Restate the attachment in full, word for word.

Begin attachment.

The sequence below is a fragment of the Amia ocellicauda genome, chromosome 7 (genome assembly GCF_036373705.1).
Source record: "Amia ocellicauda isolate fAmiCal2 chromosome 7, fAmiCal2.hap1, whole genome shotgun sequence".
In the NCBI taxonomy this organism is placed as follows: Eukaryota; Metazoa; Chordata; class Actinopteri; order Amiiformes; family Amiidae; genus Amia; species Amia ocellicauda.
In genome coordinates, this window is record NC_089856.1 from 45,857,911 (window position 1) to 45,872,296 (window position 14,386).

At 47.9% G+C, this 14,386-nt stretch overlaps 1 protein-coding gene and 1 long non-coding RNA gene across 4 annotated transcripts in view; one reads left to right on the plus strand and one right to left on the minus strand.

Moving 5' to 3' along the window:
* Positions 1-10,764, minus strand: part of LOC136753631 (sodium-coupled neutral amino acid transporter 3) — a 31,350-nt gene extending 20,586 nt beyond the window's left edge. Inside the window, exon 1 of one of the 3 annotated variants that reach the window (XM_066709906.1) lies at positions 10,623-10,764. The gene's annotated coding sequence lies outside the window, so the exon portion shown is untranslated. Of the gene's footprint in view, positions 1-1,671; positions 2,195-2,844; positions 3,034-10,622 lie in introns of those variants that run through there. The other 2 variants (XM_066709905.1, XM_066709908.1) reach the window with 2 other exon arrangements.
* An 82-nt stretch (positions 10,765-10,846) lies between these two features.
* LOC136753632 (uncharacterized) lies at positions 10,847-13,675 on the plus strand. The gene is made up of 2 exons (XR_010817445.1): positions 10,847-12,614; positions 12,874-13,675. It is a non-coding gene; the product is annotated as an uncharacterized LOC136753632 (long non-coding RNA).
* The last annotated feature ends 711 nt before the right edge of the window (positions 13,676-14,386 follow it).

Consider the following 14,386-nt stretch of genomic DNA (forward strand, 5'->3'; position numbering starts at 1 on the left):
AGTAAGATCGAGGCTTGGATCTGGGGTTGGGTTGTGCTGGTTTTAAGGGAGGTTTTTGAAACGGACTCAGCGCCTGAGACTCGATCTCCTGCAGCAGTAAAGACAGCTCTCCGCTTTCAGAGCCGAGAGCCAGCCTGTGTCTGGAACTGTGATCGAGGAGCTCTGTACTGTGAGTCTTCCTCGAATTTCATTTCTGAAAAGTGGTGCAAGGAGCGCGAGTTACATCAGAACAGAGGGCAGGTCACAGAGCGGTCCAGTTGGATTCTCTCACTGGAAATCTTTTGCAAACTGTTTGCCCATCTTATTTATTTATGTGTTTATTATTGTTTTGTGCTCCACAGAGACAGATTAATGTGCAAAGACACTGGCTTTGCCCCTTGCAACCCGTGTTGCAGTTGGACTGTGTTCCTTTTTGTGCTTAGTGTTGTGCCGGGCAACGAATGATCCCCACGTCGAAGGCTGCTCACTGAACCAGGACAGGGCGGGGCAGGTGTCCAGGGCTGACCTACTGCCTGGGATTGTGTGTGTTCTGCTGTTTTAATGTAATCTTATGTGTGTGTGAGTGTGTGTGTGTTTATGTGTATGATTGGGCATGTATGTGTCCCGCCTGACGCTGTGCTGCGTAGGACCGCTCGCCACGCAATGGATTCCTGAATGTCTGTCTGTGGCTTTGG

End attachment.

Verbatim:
The sequence below is a fragment of the Amia ocellicauda genome, chromosome 7 (genome assembly GCF_036373705.1).
Source record: "Amia ocellicauda isolate fAmiCal2 chromosome 7, fAmiCal2.hap1, whole genome shotgun sequence".
In the NCBI taxonomy this organism is placed as follows: Eukaryota; Metazoa; Chordata; class Actinopteri; order Amiiformes; family Amiidae; genus Amia; species Amia ocellicauda.
In genome coordinates, this window is record NC_089856.1 from 45,857,911 (window position 1) to 45,872,296 (window position 14,386).

At 47.9% G+C, this 14,386-nt stretch overlaps 1 protein-coding gene and 1 long non-coding RNA gene across 4 annotated transcripts in view; one reads left to right on the plus strand and one right to left on the minus strand.

Moving 5' to 3' along the window:
* Positions 1-10,764, minus strand: part of LOC136753631 (sodium-coupled neutral amino acid transporter 3) — a 31,350-nt gene extending 20,586 nt beyond the window's left edge. Inside the window, exon 1 of one of the 3 annotated variants that reach the window (XM_066709906.1) lies at positions 10,623-10,764. The gene's annotated coding sequence lies outside the window, so the exon portion shown is untranslated. Of the gene's footprint in view, positions 1-1,671; positions 2,195-2,844; positions 3,034-10,622 lie in introns of those variants that run through there. The other 2 variants (XM_066709905.1, XM_066709908.1) reach the window with 2 other exon arrangements.
* An 82-nt stretch (positions 10,765-10,846) lies between these two features.
* LOC136753632 (uncharacterized) lies at positions 10,847-13,675 on the plus strand. The gene is made up of 2 exons (XR_010817445.1): positions 10,847-12,614; positions 12,874-13,675. It is a non-coding gene; the product is annotated as an uncharacterized LOC136753632 (long non-coding RNA).
* The last annotated feature ends 711 nt before the right edge of the window (positions 13,676-14,386 follow it).

Consider the following 14,386-nt stretch of genomic DNA (forward strand, 5'->3'; position numbering starts at 1 on the left):
AGTAAGATCGAGGCTTGGATCTGGGGTTGGGTTGTGCTGGTTTTAAGGGAGGTTTTTGAAACGGACTCAGCGCCTGAGACTCGATCTCCTGCAGCAGTAAAGACAGCTCTCCGCTTTCAGAGCCGAGAGCCAGCCTGTGTCTGGAACTGTGATCGAGGAGCTCTGTACTGTGAGTCTTCCTCGAATTTCATTTCTGAAAAGTGGTGCAAGGAGCGCGAGTTACATCAGAACAGAGGGCAGGTCACAGAGCGGTCCAGTTGGATTCTCTCACTGGAAATCTTTTGCAAACTGTTTGCCCATCTTATTTATTTATGTGTTTATTATTGTTTTGTGCTCCACAGAGACAGATTAATGTGCAAAGACACTGGCTTTGCCCCTTGCAACCCGTGTTGCAGTTGGACTGTGTTCCTTTTTGTGCTTAGTGTTGTGCCGGGCAACGAATGATCCCCACGTCGAAGGCTGCTCACTGAACCAGGACAGGGCGGGGCAGGTGTCCAGGGCTGACCTACTGCCTGGGATTGTGTGTGTTCTGCTGTTTTAATGTAATCTTATGTGTGTGTGAGTGTGTGTGTGTTTATGTGTATGATTGGGCATGTATGTGTCCCGCCTGACGCTGTGCTGCGTAGGACCGCTCGCCACGCAATGGATTCCTGAATGTCTGTCTGTGGCTTTGG